Disc golf is a flying sport. This sport is being played following the rules of golf, but here players throw disc towards a target, which is usually a type of basket. For primary choosing and learners, it is best to choose lighter discs, having around 166grams of weight. Pro golfers mainly want more massive discs. Disc golf discs have specific disc numbers used for the flight rating system, and this is what I am going to discuss in this article. I will try to apprise you; what do disc golf disc numbers mean.
Table of Contents
Flight Rating System
The flight rating system represents the actual features of a disc while it moves to the destination in an airy mode. Disc golf disc number is nothing but the four numbers on discs that have been introduced by the renowned company dealing in disc golf-related premium products, Innova discs. Innova started putting this numbering concept in 2009, though it has spread informally for long.
Each disc follows a particular flight path. The numbers are used to identify the characteristics of each disc during their specific flight path. Because each disc has its distinct flight path for reaching the target after being thrown in the air, this characterization also helps in comparing individual models of the disc against the other. This, in turn, helps the beginner golfers to pick discs according to their requirements and understand the way different discs fly. The numbering system includes Speed, Glide, Turn and Fade of the disc, which I will be discussing further in the following paragraphs. To know that, what do disc golf disc numbers mean, it is essential to learn about this numbering system.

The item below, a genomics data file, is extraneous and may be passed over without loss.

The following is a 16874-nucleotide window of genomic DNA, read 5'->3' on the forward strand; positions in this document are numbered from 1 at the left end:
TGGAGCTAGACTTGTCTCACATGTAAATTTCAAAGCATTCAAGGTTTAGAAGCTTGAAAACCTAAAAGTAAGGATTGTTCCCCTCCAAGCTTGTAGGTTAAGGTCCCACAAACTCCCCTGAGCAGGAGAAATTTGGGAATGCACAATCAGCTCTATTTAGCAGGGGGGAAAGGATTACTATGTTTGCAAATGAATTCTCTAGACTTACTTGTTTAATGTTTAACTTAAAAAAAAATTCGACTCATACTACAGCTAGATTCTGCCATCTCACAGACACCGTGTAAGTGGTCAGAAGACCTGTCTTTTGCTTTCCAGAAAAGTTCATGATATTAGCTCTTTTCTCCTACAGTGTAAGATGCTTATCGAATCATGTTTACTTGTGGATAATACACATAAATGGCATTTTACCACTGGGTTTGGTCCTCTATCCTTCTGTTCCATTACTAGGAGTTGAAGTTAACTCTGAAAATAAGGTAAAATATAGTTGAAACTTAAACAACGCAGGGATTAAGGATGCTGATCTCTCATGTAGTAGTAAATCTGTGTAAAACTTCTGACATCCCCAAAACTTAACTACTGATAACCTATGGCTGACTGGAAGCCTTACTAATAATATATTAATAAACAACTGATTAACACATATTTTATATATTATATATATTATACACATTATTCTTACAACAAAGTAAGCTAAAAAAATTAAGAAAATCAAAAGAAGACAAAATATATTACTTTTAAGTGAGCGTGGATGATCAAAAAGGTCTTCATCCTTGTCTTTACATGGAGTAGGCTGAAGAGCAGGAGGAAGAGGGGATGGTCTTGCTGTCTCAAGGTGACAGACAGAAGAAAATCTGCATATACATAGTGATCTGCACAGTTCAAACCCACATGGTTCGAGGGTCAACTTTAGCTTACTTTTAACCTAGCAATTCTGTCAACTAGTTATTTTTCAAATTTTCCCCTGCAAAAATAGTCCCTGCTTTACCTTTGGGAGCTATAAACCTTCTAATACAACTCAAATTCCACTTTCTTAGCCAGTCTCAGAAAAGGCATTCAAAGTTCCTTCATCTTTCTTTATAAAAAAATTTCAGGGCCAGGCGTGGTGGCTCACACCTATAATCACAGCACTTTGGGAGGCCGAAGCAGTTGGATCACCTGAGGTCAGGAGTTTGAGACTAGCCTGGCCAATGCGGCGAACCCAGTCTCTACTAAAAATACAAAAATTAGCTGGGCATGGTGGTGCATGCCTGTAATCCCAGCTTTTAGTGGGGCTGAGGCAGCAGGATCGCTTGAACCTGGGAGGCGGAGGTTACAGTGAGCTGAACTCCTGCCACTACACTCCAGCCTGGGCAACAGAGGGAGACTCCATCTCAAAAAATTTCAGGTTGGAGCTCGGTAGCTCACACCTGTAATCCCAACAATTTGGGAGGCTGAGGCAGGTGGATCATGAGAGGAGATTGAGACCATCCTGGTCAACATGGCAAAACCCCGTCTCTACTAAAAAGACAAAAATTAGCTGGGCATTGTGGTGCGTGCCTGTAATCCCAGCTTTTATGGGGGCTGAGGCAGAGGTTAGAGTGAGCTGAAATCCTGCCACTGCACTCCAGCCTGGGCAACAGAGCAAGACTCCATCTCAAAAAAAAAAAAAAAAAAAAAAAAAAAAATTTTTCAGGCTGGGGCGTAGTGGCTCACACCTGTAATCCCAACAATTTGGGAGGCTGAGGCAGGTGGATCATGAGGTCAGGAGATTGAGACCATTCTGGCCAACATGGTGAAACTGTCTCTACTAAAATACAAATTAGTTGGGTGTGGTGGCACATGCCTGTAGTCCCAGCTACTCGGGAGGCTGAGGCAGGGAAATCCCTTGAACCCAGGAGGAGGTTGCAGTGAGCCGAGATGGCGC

Speed is about at what pace and how fast the disc should be thrown in the air. Ratings of speed are listed through 1-13. Discs with lower numbers require more power to be thrown, but it has less chance of going past the basket. Higher numbered disc require lesser power to be thrown and cuts faster through the air.
This shows that for how long the disc will stay in the air. Glide is rated in number from 1 to 7. Especially in downwind, new golfers should use a disc with more glide, i.e., higher rating, as it will cover much more distance. Disc golf numbers having lower glide are rated low as they will travel less distance at a single throw.
This rating tells how much the disc tends to be the rightwards when first thrown by a right-hand backhand thrower (RHBH thrower). RHBH thrower is a player who throws in a backhand way and also by the right hand. Similarly, there is a left-hand backhand player, generally known as LHBH thrower. For RHBH throwers, turn at high speed is the tendency of the disc to turn over to the right or bank to the right and vice versa for LHBH throwers. And it happens during the initial time of the flight. Disc with a -5 rating will turn the most, while a disc with +1 rating will resist most from turning over. Discs rated between +2 to -5 makes good roller discs.
This rating shows how much a disc turns left at the end of its flight for an RHBH thrower and vice versa for LHBH thrower. For a right turning disc, it is the rating that shows how much the disc will change its flight path and turn left at the end. Fade is rated from 0 to 5. Here,a disc finishes in a very straight way, which has a rating of 0. On the other hand, a disc rated 5 will try to turn most left at the end of its flight for RHBH throws.
Understable and Overstable Discs
There are few terms related to the disc golf disc numbers. Such as Stability refers to the state of a disc going exactly straight in its flight path. Understable disc means for an RHBH throw; the disc tends to turn right during its flight. For an RHBH throw, an Overstable disc means that the disc tends to become left during its flight. Stable is when the disc does not turn as it refers to Stability. There are other two parameters that I think you should know are Spike/ Spike Hyzer and Skip.
So far, I have tried to discuss what do disc golf disc numbers mean in a disc golf game. Still, there are many more aspects to this rating system. There is an Innova disc chart, which shows a detailed rating of disc golf discs because there are different kinds of discs that are used for various shots. It is a thumb rule of choice for beginners to have lighter discs for practice and know how to read the disc golf numbers and rating system to learn the game in a better way.